29 December 2009
Smallpox In America
The diseases that the Europeans brought to America -- syphilis, smallpox, measles, mumps, and bubonic plague -- caused greater mortality to the native Americans than to the Europeans because they were "virgin soil" diseases to which the Americans had no immunity. In trying to imagine the fear and devastation that a smallpox epidemic must have caused, I first thought of our recent panic over swine flu as a present-day comparison, but the horrifying symptoms of smallpox (high fever and vomiting followed by painful blistering rash and lesions in the nose and mouth) and mortality rate were far worse than anything we contemporary U.S. citizens have seen in our lifetimes except maybe for AIDS. I imagine that the dread that spread through native communities would be more akin to the dread that spread through the AIDS-stricken gay community in the 1980s.
my version of smallpox virus, second overprint
Obviously, these native American epidemics were unintentional consequences of the first contact between two previously isolated cultures, but by the 1700s some colonists began to use the diseases to their own advantage. There are several stories of smallpox being used as an early form of biological warfare. One of the best documented instances of the smallpox-on-blankets story is the case of Lord Jeffrey Amherst, commander of British forces in North America during the French and Indian War (1756-'63). In a letter to a military colleague, Amherst wrote, "You will Do well to try to Innoculate the Indians by means of Blanketts, as well as to try Every other method that can serve to Extirpate this Execrable Race."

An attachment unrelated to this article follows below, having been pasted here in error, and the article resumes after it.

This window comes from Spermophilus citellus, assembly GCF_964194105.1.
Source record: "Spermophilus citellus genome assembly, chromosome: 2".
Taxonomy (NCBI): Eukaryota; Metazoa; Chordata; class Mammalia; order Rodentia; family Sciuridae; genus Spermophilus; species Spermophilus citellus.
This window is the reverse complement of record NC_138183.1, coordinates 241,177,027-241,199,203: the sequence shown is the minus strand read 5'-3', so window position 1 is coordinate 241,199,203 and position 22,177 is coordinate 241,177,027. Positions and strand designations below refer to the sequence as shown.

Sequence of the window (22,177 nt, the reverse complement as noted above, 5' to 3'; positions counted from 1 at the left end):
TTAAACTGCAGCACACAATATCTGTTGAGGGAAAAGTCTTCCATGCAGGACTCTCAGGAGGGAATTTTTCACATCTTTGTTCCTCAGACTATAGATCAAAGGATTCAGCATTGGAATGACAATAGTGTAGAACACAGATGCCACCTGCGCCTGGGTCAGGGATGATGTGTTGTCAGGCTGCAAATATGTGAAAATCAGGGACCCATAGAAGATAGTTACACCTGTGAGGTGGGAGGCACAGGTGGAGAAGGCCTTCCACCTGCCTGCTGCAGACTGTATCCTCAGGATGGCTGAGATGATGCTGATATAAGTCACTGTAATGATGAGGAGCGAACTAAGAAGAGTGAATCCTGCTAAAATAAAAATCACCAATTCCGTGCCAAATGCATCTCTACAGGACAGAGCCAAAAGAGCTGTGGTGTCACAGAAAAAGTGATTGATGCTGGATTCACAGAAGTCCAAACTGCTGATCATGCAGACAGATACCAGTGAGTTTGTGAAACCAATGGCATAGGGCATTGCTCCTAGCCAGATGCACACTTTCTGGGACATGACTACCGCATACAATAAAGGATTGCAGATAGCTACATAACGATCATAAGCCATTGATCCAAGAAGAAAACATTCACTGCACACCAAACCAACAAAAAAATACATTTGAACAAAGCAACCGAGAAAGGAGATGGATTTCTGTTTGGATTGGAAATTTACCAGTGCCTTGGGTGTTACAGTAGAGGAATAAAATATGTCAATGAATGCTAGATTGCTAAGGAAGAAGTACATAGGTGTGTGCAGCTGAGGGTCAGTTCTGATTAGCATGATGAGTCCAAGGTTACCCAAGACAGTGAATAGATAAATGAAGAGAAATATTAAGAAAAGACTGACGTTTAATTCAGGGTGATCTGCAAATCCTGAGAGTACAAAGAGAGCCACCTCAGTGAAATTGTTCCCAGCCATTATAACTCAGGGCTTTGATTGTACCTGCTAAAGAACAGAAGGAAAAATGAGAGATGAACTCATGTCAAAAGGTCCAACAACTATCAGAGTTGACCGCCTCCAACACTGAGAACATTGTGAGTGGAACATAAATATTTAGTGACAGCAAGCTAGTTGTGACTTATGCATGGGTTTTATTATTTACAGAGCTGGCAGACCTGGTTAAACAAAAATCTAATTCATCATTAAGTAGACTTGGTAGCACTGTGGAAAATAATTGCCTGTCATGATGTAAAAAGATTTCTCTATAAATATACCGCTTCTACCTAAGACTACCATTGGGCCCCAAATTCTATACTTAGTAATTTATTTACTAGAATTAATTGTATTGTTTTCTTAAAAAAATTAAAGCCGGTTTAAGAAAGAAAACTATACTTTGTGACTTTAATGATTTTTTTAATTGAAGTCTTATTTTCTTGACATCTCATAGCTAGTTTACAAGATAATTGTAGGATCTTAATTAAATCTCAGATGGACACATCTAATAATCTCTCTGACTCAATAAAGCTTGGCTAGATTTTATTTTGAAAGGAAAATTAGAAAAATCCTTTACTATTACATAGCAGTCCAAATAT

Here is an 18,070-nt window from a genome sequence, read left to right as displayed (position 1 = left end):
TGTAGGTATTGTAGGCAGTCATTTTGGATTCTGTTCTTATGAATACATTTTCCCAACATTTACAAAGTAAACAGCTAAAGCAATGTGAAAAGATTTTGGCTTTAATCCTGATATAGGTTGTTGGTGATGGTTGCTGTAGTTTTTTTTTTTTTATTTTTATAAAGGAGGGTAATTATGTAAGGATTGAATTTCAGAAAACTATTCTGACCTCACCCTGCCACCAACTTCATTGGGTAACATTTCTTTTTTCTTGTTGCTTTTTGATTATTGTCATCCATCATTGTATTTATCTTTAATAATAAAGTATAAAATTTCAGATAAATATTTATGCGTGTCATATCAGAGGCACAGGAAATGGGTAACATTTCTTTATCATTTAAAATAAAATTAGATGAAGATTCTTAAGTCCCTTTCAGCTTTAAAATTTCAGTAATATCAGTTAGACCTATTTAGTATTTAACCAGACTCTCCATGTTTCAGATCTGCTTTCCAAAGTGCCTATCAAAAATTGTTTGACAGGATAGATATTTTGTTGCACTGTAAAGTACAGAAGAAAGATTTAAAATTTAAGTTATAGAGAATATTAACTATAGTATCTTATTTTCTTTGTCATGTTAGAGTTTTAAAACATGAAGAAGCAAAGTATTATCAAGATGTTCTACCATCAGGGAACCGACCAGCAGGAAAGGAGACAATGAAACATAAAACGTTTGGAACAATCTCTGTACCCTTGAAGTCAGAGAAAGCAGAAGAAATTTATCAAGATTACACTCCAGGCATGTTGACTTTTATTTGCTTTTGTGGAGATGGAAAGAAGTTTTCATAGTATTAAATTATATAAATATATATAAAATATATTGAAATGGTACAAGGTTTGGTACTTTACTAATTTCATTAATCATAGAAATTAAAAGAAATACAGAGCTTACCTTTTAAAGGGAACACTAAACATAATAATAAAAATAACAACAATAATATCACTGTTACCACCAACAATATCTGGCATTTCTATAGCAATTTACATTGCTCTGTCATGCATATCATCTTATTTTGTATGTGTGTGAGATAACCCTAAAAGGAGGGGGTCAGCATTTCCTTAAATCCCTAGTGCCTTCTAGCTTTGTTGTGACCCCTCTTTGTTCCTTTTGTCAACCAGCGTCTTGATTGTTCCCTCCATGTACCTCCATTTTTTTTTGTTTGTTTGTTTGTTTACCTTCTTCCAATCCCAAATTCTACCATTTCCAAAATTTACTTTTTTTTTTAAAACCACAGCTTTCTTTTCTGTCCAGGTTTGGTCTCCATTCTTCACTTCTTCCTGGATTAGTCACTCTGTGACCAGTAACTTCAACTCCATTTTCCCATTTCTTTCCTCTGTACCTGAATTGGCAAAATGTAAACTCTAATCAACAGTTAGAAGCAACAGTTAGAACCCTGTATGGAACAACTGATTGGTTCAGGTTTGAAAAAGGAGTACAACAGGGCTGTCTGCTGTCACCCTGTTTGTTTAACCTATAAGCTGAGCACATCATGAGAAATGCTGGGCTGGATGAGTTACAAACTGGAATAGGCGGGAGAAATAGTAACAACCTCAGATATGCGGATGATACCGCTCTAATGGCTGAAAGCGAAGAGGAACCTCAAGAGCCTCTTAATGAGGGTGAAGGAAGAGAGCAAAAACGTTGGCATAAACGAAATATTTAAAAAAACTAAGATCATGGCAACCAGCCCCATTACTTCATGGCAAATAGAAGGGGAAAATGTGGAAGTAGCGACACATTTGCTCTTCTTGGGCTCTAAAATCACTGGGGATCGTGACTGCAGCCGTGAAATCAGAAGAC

Lord Jeff didn't like Indians very much.
my version of smallpox virus, third overprint
I "reduced" the red block twice to create this figure that suggests the shape of the smallpox virus with its outer tubules. Next up is some pretty intensive carving for two more elements for the print, so I probably won't blog again until 2010. Happy New Year!